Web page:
America remains the most powerful nation on earth. We still “speak softly and carry a big stick.” It’s just that others are more inclined to call our bluff…namely the terrorists…and China.

We need more in our arsenal of weapons than just bullying postures and empty threats.

First and foremost the President is opting to sit around the table with our allies, and other nations important to the stability required in these very uncertain times. He has made every effort to effect what he has said. That he hasn’t done it to everyone’s expectations might be credited, in part, to the rapidity with which events unfold. And the need to remain flexible, feet grounded, but not immovable.

That America must assert its authority as it once did in previous eras, such as during the Cold War, is not seeing where we are today.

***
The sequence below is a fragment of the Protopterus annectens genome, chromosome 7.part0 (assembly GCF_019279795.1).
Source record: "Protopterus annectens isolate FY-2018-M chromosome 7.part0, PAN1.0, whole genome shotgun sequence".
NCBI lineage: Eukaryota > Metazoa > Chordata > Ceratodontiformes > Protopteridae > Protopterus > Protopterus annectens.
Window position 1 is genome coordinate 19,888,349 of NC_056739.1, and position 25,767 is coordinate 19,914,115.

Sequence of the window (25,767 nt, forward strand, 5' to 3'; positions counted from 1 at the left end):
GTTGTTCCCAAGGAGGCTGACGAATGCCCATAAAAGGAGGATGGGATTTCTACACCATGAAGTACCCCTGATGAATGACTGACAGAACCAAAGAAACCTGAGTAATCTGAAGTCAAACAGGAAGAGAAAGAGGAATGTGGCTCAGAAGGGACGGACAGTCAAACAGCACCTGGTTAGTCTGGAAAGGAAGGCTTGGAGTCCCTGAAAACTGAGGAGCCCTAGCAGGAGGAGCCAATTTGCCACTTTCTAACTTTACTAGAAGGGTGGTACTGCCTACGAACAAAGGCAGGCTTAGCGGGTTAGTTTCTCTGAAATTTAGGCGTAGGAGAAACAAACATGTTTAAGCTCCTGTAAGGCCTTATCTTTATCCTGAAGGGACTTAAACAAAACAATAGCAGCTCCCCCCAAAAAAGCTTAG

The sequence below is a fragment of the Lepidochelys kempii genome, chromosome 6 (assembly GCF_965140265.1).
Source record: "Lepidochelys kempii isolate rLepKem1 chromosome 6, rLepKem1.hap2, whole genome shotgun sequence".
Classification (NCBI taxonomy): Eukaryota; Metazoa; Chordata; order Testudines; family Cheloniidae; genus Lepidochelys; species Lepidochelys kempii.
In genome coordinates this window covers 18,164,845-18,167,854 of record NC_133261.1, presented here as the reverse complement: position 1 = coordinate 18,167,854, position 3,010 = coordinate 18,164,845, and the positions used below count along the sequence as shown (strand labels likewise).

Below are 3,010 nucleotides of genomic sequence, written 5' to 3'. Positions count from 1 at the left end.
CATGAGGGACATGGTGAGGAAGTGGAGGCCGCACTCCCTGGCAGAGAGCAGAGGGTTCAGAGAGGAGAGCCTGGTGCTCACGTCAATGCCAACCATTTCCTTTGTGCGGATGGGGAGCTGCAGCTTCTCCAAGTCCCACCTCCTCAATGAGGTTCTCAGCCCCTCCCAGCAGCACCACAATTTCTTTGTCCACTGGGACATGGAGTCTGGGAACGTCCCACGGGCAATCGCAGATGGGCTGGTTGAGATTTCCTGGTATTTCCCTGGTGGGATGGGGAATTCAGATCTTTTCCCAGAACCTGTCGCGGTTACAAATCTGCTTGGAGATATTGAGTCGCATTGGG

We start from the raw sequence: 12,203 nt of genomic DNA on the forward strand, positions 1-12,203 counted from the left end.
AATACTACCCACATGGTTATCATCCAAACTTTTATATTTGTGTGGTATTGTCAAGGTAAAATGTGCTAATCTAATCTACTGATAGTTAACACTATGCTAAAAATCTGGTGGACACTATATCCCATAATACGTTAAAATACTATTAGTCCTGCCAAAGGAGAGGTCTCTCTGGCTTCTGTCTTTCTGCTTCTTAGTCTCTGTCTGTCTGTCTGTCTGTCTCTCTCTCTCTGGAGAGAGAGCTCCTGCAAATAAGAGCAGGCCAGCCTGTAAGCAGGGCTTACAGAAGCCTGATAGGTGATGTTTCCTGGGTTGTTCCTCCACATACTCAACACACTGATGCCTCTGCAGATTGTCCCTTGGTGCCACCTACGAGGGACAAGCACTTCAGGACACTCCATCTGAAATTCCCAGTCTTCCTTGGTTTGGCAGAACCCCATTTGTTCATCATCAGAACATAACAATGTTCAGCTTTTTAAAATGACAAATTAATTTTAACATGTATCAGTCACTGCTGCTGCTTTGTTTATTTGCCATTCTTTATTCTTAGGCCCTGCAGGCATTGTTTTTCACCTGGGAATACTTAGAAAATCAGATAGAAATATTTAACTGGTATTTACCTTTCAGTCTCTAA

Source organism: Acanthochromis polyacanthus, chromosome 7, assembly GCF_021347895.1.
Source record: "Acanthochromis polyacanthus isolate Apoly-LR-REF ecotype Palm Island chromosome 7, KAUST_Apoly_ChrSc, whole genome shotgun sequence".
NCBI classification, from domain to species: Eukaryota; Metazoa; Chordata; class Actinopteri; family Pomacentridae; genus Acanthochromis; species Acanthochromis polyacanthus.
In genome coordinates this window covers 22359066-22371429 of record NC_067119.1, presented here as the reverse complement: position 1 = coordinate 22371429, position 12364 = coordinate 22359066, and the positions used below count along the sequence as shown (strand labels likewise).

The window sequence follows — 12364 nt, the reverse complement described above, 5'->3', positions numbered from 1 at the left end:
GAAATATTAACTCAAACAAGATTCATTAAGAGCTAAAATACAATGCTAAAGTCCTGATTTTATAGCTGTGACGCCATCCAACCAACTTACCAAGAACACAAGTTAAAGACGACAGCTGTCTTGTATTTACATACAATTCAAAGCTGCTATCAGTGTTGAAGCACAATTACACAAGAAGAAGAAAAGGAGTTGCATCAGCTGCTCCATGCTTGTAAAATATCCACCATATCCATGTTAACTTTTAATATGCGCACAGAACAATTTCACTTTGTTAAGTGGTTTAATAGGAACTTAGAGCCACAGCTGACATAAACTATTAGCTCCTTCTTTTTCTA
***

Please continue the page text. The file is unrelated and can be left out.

The Middle-East is comprised of such divisive factions. There is not a “one-size-fits-all” solution to the problems that exist there.

Governor Romney’s vision of American leadership in the world is a throwback to what prior Administrations have held. Perhaps appropriate to some degree then, less likely today.

President Obama’s’ visits to leaders of the Arab world had been viewed as currying favor with those leaders.

My view has always been that the President was reaching out to people who have always been demonized by us, just as we have always been demonized by them. He was trying to build a bridge. A conversation between perceived enemies, if you will.

The world is not black and white. It is colored…textured…multi-faceted.

We need to live outside of ourselves, in the real world where others are trying to do the same. Realizing that how we expect to be treated by others…is how they would like to be treated by us. Sound familiar?